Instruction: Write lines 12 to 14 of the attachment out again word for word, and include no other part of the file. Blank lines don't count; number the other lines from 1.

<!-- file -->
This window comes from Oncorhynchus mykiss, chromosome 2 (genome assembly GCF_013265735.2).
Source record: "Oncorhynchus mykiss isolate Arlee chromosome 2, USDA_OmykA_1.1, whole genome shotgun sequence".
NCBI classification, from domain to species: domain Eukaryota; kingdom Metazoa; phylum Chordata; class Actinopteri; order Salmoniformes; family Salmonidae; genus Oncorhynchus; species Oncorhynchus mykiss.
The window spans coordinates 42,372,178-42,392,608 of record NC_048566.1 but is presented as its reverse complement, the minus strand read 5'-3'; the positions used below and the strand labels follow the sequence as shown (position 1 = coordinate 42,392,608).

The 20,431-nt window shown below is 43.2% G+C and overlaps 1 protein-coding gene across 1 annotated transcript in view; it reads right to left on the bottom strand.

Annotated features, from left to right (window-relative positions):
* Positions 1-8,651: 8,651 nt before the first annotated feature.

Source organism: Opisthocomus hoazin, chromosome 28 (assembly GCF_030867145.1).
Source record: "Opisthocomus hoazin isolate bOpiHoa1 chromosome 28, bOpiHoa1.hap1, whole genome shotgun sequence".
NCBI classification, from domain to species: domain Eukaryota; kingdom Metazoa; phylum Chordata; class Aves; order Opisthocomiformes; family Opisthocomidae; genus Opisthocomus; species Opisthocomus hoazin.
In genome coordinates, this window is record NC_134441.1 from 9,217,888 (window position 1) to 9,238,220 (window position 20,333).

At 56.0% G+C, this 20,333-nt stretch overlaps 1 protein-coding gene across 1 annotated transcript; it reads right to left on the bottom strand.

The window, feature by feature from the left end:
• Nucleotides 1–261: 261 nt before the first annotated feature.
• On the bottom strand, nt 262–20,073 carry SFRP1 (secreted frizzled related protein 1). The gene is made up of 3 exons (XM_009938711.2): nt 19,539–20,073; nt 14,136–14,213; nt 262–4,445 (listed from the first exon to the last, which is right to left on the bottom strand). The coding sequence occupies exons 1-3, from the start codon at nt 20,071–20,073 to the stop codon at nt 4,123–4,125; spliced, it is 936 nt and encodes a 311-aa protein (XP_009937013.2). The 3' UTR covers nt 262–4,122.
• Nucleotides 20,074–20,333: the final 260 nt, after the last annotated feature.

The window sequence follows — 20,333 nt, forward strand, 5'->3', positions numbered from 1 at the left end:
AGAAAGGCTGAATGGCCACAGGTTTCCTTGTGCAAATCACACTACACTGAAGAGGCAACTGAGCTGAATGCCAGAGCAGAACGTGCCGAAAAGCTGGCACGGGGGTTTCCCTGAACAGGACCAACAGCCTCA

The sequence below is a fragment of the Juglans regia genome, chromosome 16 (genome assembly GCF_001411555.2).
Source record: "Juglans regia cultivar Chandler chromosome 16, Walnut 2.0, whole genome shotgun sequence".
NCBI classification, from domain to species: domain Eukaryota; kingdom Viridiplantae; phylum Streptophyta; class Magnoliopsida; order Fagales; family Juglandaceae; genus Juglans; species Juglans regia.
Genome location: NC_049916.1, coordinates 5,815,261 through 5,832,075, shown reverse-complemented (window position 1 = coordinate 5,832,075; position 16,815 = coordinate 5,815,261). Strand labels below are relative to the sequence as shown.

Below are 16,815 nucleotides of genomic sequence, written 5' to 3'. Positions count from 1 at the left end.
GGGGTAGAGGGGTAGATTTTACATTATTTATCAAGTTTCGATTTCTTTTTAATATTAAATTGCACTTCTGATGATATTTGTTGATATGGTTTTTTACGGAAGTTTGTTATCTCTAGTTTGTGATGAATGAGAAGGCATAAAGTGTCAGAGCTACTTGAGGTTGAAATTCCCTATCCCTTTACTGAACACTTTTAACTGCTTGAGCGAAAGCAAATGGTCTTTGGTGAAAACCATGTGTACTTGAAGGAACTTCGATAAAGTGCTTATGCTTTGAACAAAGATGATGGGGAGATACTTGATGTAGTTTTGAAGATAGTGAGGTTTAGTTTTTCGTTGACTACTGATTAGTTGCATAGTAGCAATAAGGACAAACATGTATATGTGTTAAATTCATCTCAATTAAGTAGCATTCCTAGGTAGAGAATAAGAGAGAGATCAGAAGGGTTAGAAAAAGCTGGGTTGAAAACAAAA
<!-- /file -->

At 56.0% G+C, this 20,333-nt stretch overlaps 1 protein-coding gene across 1 annotated transcript; it reads right to left on the bottom strand.

The window, feature by feature from the left end:
• Nucleotides 1–261: 261 nt before the first annotated feature.